Sloan added that the majority of electricity in Colorado comes from natural gas or coal, so adding more EVs to the roads would do little to improve air quality.
Will Toor, executive director of the Colorado Energy Office, rejected these claims in an interview.
"They made technically very flawed arguments that there were no air quality benefits from zero-emission vehicles, ignoring the changes that have taken place to the electric grid in Colorado," Toor said of the Freedom to Drive Coalition. He noted that the state’s electricity generation from renewable sources has more than doubled since 2010.
"They basically just made a set of arguments that were very weak from a technical perspective and not based in reality," he said.
In Minnesota, a conservative think tank called the Center of the American Experiment created a template for people to submit public comments opposing the new rules.
The think tank is a member of the Koch-funded State Policy Network, according to DeSmog, a website that tracks the messaging of fossil fuel companies and their allies.
The Center of the American Experiment has received more than $180,000 from the Donors Capital Fund, an outfit that has funded climate denial groups, according to DeSmog.
"They created a script that was posted on their website. Basically anyone could just simply copy and paste this prewritten script and submit it as a comment," said Dana Drugmand, a DeSmog reporter and author of the analysis.
In Nevada, the Western States Petroleum Association is carefully evaluating the potential new rules. The transportation sector accounts for 80% of petroleum products used in the state.
"Our industry is proud to provide the critical transportation fuels that Nevadans use every day to drive the state’s economy," WSPA President Catherine Reheis-Boyd said in an emailed statement to E&E News.
"While there are no specific policy proposals to provide input on currently, WSPA looks forward to participating in the public process to develop the recommendations due to the governor by the end of the year," she said.
Auto trade associations also beefed up their lobbying muscle in the four states weighing the new climate rules.
An industry source recalled that a lobbyist for the Association of Global Automakers — a powerful trade association whose members include Toyota Motor Corp. and Nissan Motor Co. Ltd. — visited all four states in rapid succession in August.
"It was funny. When I was at a ZEV hearing in Colorado, a representative from Global actually said to me that she was traveling for the rest of the next week, starting with New Mexico and essentially going to hit all of the clean car states, the ones that were considering adoption," said the industry source, who requested anonymity because they were not authorized to discuss the matter publicly.
The Alliance of Automobile Manufacturers — another powerful trade association whose members include General Motors Co. and Ford Motor Co. — also staffed up on lobbyists in the four states.
For help in reaching Colorado officials, the Auto Alliance tapped the Denver-based government relations firm Colorado Advocates Inc., according to state lobbying records.
Toor, the executive director of the Colorado Energy Office, recalled meeting with the Auto Alliance several times. He said the meetings were primarily focused on crafting an alternative to the ZEV program based on voluntary sales targets for EVs.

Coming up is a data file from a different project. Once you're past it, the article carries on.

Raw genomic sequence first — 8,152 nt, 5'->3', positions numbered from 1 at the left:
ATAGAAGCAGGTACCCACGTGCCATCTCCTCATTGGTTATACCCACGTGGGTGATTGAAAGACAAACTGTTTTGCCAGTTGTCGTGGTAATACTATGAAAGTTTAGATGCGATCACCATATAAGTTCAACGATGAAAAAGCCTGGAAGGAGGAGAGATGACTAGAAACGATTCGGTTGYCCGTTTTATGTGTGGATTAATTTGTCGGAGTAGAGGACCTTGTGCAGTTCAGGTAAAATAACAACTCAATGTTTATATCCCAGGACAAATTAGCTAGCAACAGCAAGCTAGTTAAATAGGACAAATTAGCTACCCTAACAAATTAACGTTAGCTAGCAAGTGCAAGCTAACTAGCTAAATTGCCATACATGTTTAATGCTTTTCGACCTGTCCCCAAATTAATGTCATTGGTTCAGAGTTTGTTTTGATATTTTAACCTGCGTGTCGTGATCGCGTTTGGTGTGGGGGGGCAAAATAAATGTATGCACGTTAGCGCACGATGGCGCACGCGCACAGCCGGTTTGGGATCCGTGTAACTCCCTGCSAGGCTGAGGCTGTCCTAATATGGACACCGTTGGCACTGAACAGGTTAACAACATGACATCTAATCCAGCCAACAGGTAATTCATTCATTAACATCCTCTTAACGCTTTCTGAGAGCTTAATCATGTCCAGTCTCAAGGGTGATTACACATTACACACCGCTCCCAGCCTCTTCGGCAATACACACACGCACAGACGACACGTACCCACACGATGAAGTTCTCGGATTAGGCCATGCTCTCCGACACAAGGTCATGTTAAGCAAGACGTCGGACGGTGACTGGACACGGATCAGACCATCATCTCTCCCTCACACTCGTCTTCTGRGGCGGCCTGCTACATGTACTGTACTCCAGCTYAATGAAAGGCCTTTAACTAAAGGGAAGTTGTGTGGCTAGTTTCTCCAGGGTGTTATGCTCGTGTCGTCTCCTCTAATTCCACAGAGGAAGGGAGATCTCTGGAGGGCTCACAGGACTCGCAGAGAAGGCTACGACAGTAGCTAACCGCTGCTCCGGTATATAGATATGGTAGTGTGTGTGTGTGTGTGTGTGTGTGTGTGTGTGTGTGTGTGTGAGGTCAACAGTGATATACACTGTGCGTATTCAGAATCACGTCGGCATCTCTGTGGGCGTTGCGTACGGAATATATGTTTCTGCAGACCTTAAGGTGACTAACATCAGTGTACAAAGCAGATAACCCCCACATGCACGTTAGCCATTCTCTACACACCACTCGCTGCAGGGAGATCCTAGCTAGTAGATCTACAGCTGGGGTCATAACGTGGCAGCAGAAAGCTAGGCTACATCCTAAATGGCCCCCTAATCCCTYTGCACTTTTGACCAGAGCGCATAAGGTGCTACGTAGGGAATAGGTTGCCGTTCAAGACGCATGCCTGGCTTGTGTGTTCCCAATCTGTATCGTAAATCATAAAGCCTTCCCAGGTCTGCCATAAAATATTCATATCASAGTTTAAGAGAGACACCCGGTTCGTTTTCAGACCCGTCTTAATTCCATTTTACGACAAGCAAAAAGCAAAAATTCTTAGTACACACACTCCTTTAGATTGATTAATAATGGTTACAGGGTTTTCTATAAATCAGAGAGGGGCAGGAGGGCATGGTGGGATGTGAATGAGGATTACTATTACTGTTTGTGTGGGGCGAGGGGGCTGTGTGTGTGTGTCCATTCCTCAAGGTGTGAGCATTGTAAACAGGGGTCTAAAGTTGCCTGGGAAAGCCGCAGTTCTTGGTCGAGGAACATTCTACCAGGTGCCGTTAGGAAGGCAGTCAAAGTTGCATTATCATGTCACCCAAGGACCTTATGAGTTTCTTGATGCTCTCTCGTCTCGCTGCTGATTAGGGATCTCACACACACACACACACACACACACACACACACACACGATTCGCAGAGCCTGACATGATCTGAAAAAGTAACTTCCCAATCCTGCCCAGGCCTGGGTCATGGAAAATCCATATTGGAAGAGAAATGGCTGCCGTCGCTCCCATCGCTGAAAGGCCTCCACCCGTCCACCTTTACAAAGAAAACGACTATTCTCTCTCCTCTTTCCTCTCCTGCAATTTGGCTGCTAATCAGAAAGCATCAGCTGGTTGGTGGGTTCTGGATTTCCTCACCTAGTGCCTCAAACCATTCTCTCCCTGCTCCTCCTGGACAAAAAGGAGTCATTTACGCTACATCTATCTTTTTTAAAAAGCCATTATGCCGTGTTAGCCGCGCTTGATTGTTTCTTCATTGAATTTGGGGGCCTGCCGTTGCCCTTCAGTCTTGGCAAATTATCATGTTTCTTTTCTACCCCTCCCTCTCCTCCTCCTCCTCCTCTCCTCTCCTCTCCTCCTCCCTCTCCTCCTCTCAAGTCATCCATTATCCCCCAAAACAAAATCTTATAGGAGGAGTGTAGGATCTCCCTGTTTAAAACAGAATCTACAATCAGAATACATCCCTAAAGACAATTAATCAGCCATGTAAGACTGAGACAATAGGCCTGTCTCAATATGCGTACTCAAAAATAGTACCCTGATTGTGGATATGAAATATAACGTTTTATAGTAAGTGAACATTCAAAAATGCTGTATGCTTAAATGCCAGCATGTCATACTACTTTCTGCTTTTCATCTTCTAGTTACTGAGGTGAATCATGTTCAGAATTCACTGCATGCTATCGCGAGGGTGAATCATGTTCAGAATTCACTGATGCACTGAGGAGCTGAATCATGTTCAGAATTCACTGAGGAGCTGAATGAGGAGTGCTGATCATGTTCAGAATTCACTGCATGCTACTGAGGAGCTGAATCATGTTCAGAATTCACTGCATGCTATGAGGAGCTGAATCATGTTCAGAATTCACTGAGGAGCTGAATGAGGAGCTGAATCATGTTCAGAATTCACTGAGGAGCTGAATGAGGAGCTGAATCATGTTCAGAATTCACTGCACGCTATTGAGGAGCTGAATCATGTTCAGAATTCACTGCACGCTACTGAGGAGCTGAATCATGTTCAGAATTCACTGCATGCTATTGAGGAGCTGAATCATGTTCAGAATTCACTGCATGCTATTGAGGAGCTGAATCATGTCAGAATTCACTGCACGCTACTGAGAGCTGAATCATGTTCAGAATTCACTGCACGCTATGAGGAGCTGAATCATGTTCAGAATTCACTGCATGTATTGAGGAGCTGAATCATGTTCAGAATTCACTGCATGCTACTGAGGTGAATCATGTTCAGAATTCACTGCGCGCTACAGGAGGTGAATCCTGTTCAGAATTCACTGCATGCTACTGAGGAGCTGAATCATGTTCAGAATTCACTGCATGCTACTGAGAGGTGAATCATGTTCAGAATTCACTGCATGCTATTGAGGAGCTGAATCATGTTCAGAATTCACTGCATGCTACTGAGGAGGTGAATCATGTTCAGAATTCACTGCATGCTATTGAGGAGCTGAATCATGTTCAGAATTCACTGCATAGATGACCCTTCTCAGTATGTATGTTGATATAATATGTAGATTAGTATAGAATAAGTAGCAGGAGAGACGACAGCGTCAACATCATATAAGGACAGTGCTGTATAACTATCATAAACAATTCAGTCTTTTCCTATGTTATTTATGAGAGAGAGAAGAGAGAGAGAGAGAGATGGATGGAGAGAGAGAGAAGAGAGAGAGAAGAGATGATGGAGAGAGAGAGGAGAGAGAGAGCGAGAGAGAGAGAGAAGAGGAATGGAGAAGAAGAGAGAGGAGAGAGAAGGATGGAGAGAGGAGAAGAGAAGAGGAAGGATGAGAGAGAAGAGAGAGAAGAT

In the end, the two parties were unable to reach an agreement on an alternative. So the state moved forward with the ZEV program as planned.
Still, important concessions were made by both sides. The Auto Alliance agreed to issue a supportive public statement about the ZEV program — and more importantly, not to file a lawsuit over it. And the Colorado Energy Office agreed to structure the program so that manufacturers could "bank" credits for selling more EVs — a top priority for the trade association, Toor said.
In Nevada, the Auto Alliance hired three Reno-based lobbyists from the firm Lewis Roca Rothgerber Christie LLP, according to the state lobbying disclosure database. And in Minnesota, the trade association tapped two St. Paul-based lobbyists from the firm Messerli Kramer, the database shows.
Asked for comment, Auto Alliance spokesman Wade Newton said in an email: "We’ve always said that the way to get to an EV future — in any state — is by thoughtful consideration of positive policies on a reasonable timeline. It takes time to build a productive EV market."
A spokeswoman for Global Automakers didn’t respond to multiple requests for comment.
Stuck in neutral
As it stands, only Colorado has officially committed to implementing both the LEV standard and the ZEV program. The other three states are still weighing the possibility or are early in their rulemaking processes.
Brad Crowell, director of the Nevada Department of Conservation and Natural Resources, stressed that the state is still weighing its options.
"We have not explicitly announced that we are adopting the California standards. Neither the governor nor his office has explicitly announced it," Crowell said.
In Minnesota, state officials have initiated a formal regulatory process. But ultimately, "the decision whether to adopt the [rules] is made by an administrative law judge," said Mary Robinson, a spokeswoman for the Minnesota Pollution Control Agency.
And in New Mexico, officials are still "early in the planning," said Sandra Ely, director of the Environmental Protection Division at the state Environment Department.
New Mexico in particular has a complicated track record when it comes to clean car standards.
The state Environmental Improvement Board first adopted the LEV rules in 2007, under then-Gov. Bill Richardson, a Democrat. But the state repealed them in 2013 under then-Gov. Susana Martinez, a Republican.
Soon after taking office last year, Lujan Grisham vowed to restore the climate rules for cars. She framed the move as a direct rebuke to the Trump administration.
"While President Trump threatens to rob New Mexico and indeed all states of a valuable tool for combating air pollution and decreasing greenhouse gas emissions, New Mexico will stand up and deliver on our commitment to environmental leadership," Lujan Grisham said at Climate Week in New York City (Greenwire, Sept. 25, 2019).
Ely said she’s already met with representatives from the Auto Alliance and Global Automakers, though dealers and other stakeholders have been mum so far. In 2007, dealers backed legislation in the New Mexico Legislature that would have blocked the state from adopting the LEV standards.
"Once we have draft rules or more of an active stakeholder engagement process, I’m guessing we’ll see and hear more from all of those folks," Ely said.